first tuesday insight

Changes to the tax code for 2013 earnings largely left real estate untouched. The mortgage interest tax deduction (MID) is still safe and sound, just as sacred as ever. The Mortgage Forgiveness Debt Relief Act (Debt Relief Act) was extended for another year, ensuring short sales will continue at pace.

Although income tax breaks were extended for the middle class, the payroll tax break was allowed to expire. The payroll tax increased by two percentage points for middle income earners in 2013. This increase has noticeably diminished the take-home pay of approximately 77% of American households.

Many first tuesday readers believe that this will negatively affect home sales volume in 2013. We disagree.

While consumer spending may suffer, buyer purchasing power will remain strong through 2013. Buyer purchasing power is determined by interest rates and a buyer’s gross income, which obviously has not been affected by the increased payroll tax.  The buyer purchasing power is tracked monthly by first tuesday’s Buyer Purchasing Power Index (BPI).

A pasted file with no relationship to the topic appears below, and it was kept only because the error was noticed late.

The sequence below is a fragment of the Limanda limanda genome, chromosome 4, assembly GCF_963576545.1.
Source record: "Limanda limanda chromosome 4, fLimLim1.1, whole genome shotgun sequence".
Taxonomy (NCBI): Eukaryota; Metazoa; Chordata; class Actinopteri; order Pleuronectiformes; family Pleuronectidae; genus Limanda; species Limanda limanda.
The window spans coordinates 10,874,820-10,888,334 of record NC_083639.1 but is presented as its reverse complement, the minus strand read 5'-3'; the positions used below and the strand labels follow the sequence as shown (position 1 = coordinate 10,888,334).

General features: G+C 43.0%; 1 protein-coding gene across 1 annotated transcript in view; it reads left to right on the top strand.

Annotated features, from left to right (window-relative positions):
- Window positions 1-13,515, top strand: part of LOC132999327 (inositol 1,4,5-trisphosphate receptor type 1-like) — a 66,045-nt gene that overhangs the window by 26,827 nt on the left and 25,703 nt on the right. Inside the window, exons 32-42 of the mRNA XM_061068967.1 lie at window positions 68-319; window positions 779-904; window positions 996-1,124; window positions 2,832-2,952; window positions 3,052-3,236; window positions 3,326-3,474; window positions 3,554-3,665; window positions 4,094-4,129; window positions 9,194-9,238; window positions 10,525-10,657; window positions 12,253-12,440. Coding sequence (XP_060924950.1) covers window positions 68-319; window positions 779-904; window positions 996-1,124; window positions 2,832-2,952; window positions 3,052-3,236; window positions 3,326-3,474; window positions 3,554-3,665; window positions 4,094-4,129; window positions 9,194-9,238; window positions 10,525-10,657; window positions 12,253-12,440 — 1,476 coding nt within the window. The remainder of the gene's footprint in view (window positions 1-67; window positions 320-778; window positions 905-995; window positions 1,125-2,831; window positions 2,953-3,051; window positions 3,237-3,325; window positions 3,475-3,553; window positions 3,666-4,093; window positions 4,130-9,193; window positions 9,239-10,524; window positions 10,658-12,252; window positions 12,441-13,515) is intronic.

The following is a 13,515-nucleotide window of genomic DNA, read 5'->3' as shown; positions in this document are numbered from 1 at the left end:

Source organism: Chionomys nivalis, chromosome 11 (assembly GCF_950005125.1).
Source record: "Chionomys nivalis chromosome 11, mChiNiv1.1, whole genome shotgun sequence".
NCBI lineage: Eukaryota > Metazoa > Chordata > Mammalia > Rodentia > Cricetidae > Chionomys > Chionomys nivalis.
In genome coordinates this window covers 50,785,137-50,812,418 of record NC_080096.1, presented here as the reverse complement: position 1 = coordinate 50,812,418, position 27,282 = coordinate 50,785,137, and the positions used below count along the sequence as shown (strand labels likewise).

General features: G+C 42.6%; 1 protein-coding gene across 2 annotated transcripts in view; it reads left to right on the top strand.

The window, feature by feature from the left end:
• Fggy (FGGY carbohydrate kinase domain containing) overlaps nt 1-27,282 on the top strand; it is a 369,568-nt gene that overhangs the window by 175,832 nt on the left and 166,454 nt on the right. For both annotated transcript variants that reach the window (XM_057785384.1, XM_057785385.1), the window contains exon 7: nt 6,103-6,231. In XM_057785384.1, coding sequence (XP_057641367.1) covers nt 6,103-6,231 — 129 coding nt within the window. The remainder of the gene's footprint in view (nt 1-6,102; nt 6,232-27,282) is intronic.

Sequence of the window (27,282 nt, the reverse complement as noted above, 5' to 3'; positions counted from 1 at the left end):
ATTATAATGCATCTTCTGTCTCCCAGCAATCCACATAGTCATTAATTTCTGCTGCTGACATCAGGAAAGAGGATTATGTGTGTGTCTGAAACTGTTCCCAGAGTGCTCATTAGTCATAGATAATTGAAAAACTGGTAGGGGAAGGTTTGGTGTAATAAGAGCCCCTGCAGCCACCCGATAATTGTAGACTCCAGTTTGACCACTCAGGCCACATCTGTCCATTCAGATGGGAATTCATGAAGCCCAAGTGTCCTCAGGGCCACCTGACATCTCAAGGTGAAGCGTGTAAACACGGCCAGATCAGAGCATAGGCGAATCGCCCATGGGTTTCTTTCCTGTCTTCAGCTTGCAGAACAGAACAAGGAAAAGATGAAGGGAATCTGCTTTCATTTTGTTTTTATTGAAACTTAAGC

Related article:

Buyer purchasing power falls slightly, remains high

In fact, we propose this change to the tax code may even increase home sales volume! The cost of renting relative to buying is already extremely high due to excess demand for rentals. Rents are not linked to interest rates, but rather directly to incomes. Since take-home pay has diminished under the new tax code, rents have automatically increased relative to earnings. In other words, renting just got more expensive. This may prove to be the tipping point toward homeownership in 2013!

Re: “2013 tax landscape: a boon to California real estate?